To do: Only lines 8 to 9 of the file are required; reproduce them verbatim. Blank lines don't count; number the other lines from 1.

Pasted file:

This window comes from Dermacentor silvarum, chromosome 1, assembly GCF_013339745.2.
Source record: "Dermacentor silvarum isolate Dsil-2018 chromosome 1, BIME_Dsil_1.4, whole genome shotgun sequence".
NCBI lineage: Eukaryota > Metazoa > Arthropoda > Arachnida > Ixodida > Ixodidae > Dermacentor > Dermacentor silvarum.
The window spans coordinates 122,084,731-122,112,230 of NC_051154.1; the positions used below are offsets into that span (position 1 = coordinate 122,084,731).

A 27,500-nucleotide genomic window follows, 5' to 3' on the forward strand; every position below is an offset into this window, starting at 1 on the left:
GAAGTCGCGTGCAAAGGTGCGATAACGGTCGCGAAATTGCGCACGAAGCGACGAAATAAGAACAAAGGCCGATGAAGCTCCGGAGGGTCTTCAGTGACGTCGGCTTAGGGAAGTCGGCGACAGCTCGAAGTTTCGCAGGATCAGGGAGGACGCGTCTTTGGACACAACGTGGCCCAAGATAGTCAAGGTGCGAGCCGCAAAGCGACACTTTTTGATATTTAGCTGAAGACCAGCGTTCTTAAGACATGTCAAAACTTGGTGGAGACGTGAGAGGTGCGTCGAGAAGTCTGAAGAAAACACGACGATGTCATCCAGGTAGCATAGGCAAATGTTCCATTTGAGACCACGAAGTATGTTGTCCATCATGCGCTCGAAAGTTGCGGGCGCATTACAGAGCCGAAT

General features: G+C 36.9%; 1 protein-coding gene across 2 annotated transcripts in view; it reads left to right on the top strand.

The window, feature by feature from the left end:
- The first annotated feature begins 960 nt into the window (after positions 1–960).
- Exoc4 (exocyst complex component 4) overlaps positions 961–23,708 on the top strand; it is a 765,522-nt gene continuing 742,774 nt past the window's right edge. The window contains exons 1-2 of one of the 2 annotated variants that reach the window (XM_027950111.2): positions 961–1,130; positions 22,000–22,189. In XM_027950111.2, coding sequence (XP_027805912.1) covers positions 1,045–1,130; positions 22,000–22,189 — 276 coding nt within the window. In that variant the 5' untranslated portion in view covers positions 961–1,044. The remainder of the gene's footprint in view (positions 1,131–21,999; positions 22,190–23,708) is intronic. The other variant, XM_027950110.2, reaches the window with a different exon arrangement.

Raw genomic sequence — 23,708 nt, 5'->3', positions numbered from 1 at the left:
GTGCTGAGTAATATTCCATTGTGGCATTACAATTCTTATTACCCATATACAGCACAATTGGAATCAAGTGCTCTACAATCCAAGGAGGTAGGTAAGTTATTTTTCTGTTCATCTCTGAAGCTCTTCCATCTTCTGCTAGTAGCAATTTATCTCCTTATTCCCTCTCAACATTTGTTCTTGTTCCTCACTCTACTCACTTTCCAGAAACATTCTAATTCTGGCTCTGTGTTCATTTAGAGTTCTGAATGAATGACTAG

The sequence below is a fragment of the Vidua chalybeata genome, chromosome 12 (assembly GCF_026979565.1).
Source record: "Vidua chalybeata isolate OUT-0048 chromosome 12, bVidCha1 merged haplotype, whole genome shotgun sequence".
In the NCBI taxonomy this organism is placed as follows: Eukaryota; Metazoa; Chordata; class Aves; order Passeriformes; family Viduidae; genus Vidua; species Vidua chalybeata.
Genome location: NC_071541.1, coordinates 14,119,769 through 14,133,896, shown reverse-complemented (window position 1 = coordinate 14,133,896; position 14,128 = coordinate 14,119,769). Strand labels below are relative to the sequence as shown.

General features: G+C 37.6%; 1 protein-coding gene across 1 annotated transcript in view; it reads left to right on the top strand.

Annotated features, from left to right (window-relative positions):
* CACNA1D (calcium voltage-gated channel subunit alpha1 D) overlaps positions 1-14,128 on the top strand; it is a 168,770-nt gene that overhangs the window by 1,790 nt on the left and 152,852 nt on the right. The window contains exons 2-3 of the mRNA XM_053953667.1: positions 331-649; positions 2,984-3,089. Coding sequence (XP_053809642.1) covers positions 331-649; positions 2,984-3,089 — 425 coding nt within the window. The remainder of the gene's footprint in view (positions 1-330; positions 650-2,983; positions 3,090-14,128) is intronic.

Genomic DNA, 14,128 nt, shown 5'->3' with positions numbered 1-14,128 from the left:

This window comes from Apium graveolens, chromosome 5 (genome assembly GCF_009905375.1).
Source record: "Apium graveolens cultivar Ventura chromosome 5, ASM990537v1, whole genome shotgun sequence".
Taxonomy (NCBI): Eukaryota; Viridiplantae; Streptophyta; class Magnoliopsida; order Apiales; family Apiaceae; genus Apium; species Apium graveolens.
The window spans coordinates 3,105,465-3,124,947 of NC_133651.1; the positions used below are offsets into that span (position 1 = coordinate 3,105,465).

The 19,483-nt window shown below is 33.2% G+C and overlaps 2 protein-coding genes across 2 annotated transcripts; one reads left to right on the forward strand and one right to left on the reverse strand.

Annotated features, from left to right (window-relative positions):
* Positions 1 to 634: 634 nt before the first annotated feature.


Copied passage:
The window, feature by feature from the left end:
- The first annotated feature begins 960 nt into the window (after positions 1–960).